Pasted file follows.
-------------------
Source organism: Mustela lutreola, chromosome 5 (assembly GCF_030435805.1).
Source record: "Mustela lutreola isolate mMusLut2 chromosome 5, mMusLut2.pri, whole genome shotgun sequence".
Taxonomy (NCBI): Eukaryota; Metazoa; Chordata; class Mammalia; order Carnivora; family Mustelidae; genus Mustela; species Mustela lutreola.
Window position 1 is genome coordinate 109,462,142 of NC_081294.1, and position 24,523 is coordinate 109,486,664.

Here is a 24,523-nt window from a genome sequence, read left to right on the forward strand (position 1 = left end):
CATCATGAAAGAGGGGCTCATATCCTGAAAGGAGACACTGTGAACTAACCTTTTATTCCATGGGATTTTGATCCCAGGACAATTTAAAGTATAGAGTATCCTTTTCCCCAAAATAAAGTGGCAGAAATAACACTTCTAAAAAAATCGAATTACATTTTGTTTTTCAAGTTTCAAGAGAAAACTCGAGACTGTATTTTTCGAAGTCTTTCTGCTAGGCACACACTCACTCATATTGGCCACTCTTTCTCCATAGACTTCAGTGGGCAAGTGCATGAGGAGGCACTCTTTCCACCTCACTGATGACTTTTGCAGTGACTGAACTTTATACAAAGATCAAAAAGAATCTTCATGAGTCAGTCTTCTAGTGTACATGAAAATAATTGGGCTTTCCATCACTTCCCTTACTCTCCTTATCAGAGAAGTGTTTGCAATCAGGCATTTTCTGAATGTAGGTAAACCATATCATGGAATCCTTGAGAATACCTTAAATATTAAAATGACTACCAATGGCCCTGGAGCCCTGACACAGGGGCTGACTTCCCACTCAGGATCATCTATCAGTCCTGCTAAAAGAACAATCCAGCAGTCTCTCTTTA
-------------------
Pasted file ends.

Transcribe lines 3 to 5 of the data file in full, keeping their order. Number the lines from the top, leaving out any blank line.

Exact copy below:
Taxonomy (NCBI): Eukaryota; Metazoa; Chordata; class Mammalia; order Carnivora; family Mustelidae; genus Mustela; species Mustela lutreola.
Window position 1 is genome coordinate 109,462,142 of NC_081294.1, and position 24,523 is coordinate 109,486,664.

Here is a 24,523-nt window from a genome sequence, read left to right on the forward strand (position 1 = left end):